In India, headphones have been something of a nascent product category. While it seems that cans have been around forever, the acceptance level has been very low. People either need cans, or don’t. A home with a decent speaker system will rarely also need a headphone, unless someone wishes to listen to music without disturbing others, or a lot of chatting via the Internet takes place. If you give ten people a choice between speakers and headphones, nine would opt for the former. I’ve actually tried asking more than a hundred people, only two or three preferred headphones, and these were mainly gamers who lived with families and did not want to disturb them.
Most people need headphones for chatting with friends on the Internet. The next group are those who use portable multimedia players (PMPs), and 95 per cent of this bunch will make do with the headphones supplied with their PMPs. Some prefer to use headphones while gaming, if only to prevent others from being disturbed. A select few will actually prefer a headphone for the audio quality over a set of similarly priced speakers, and these are the self-proclaimed audiophiles.
So why opt for a headphone? Well, a good headphone will offer sound quality as good as any speaker system that costs nearly ten times as much. Just as any speaker unit needs an amplifier, certain audiophile grade headphones require headphone amplifiers to really drive their voice coils. I’ve come across audiophile grade headphones such as Sennheiser’s HD650 and HD600, BeyerDynamics’ DT880, AKG’s K701 and Grado’s RS 1 and RS2, and I am very impressed with their sonic abilities. Of course such headphones may not be available here. Sennheiser’s HD650 is available at an official price of Rs 32,000 in India, while its retails for the equivalent of Rs 14,000 in the US. This is unfair, but until such time as our government does something about import duties on such items there’s nothing that can be done. Such headphones need some sort of amplification — and a headphone amp is a necessity for them to deliver their very best. Such audiophile grade headphones are very revealing — from detail, to soundstage to instrument separation. In case your music isn’t high quality you will be disappointed. Originally mastered CDs or high quality .FLAC files are the way to go with such headphones. You will also need a good quality CD player or a high quality soundcard and DAC combo, in case your source is a PC, to enjoy the most out of such headphones.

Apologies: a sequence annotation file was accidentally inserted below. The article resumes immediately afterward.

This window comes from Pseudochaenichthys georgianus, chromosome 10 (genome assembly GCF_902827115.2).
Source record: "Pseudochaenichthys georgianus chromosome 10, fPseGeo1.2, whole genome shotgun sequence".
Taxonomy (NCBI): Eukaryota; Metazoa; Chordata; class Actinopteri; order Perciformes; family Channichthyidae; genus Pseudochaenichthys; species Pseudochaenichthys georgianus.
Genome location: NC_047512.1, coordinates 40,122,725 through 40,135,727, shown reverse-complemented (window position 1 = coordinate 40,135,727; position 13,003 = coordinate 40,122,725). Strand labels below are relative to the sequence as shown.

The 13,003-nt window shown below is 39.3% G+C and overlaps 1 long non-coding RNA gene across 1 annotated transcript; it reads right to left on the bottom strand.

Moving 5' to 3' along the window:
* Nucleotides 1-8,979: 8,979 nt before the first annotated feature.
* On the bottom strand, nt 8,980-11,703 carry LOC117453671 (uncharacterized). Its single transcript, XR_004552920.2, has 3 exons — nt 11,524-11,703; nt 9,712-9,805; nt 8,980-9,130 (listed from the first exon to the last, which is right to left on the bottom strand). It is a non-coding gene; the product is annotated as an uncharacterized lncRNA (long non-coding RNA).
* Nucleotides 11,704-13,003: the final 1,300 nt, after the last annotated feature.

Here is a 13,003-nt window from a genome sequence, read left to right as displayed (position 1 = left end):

The fact is that headphones are as varied as any other product category, and it’s safe to say that no two headphones are created alike. There are also a number of types of headphones, based on the technology they employ to produce sound, their size and fit on your head, and the sound quality they offer. As far as the technology goes, there are two types of headphones — Dynamic and Electrostatic. Dynamic are the most widely used and common; and they can be as cheap or as costly as you like. The main technology here is of a stationary magnetic field and its interaction with the voice coil; this is attached to a moving, i.e. dynamic, diaphragm which is made of isobutyl rubber, polymer or cellulose-like material. The moving coil produces an alternating magnetic field which interacts with the static magnetic field, and this causes the diaphragm to move and therefore displace air, which creates sound. Electrostatic headphones consist of a thin charged diaphragm which is placed between two perforated metal electrodes. Depending on the polarity, the diaphragm moves towards one or the other plate creating sound.
We also classify headphones on the basis of their form factors. Circumaural headphones are the largest ones with large earcups that fit around your ears, encompassing them, and they usually have a headband for holding them together for a snug fit around your ears. Typical audiophile headphones are usually circumaural, although this isn’t necessary. They are considered by some to be the most comfortable, although this varies with the design. Supraaural headphones have smaller earcups — these sit on your ears and are considered to be the most uncomfortable. Earbuds are the ones which ship with most PMPs. These are small enough to fit inside your ear. Canal earphones or earplugs are equally small, and they actually protrude inside your ear canal, and usually have a soft inner material (generally silicone). These offer much better noise isolation compared to regular earbuds.